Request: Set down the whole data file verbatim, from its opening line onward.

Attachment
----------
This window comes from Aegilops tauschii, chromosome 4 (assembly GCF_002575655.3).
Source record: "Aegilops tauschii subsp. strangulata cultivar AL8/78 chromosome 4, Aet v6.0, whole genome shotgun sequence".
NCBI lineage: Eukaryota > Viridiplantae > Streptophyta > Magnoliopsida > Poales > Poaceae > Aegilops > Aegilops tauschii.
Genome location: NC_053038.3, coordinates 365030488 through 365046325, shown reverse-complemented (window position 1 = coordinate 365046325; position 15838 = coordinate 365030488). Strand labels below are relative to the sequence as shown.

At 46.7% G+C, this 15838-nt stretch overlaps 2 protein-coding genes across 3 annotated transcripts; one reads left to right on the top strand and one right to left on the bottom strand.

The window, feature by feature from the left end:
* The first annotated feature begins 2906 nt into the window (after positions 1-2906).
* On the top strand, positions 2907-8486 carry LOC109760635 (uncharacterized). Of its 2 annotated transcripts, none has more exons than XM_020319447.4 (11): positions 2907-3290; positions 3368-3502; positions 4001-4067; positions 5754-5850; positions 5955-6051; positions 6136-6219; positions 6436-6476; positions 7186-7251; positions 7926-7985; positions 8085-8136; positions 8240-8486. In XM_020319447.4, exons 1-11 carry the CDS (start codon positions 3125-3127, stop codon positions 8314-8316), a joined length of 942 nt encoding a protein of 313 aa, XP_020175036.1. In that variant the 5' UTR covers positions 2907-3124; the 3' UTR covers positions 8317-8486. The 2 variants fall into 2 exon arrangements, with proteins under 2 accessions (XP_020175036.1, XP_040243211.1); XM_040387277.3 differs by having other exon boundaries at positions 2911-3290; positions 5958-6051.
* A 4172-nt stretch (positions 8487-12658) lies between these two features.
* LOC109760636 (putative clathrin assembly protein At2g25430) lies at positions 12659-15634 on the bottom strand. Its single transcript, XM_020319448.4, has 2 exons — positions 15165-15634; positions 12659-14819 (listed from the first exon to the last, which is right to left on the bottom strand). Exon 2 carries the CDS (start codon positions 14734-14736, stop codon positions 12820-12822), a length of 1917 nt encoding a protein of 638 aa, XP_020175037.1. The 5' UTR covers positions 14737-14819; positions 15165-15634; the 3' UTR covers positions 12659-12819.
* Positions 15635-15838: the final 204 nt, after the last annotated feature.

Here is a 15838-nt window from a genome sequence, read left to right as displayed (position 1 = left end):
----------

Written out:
This window comes from Aegilops tauschii, chromosome 4 (assembly GCF_002575655.3).
Source record: "Aegilops tauschii subsp. strangulata cultivar AL8/78 chromosome 4, Aet v6.0, whole genome shotgun sequence".
NCBI lineage: Eukaryota > Viridiplantae > Streptophyta > Magnoliopsida > Poales > Poaceae > Aegilops > Aegilops tauschii.
Genome location: NC_053038.3, coordinates 365030488 through 365046325, shown reverse-complemented (window position 1 = coordinate 365046325; position 15838 = coordinate 365030488). Strand labels below are relative to the sequence as shown.

At 46.7% G+C, this 15838-nt stretch overlaps 2 protein-coding genes across 3 annotated transcripts; one reads left to right on the top strand and one right to left on the bottom strand.

The window, feature by feature from the left end:
* The first annotated feature begins 2906 nt into the window (after positions 1-2906).
* On the top strand, positions 2907-8486 carry LOC109760635 (uncharacterized). Of its 2 annotated transcripts, none has more exons than XM_020319447.4 (11): positions 2907-3290; positions 3368-3502; positions 4001-4067; positions 5754-5850; positions 5955-6051; positions 6136-6219; positions 6436-6476; positions 7186-7251; positions 7926-7985; positions 8085-8136; positions 8240-8486. In XM_020319447.4, exons 1-11 carry the CDS (start codon positions 3125-3127, stop codon positions 8314-8316), a joined length of 942 nt encoding a protein of 313 aa, XP_020175036.1. In that variant the 5' UTR covers positions 2907-3124; the 3' UTR covers positions 8317-8486. The 2 variants fall into 2 exon arrangements, with proteins under 2 accessions (XP_020175036.1, XP_040243211.1); XM_040387277.3 differs by having other exon boundaries at positions 2911-3290; positions 5958-6051.
* A 4172-nt stretch (positions 8487-12658) lies between these two features.
* LOC109760636 (putative clathrin assembly protein At2g25430) lies at positions 12659-15634 on the bottom strand. Its single transcript, XM_020319448.4, has 2 exons — positions 15165-15634; positions 12659-14819 (listed from the first exon to the last, which is right to left on the bottom strand). Exon 2 carries the CDS (start codon positions 14734-14736, stop codon positions 12820-12822), a length of 1917 nt encoding a protein of 638 aa, XP_020175037.1. The 5' UTR covers positions 14737-14819; positions 15165-15634; the 3' UTR covers positions 12659-12819.
* Positions 15635-15838: the final 204 nt, after the last annotated feature.

Here is a 15838-nt window from a genome sequence, read left to right as displayed (position 1 = left end):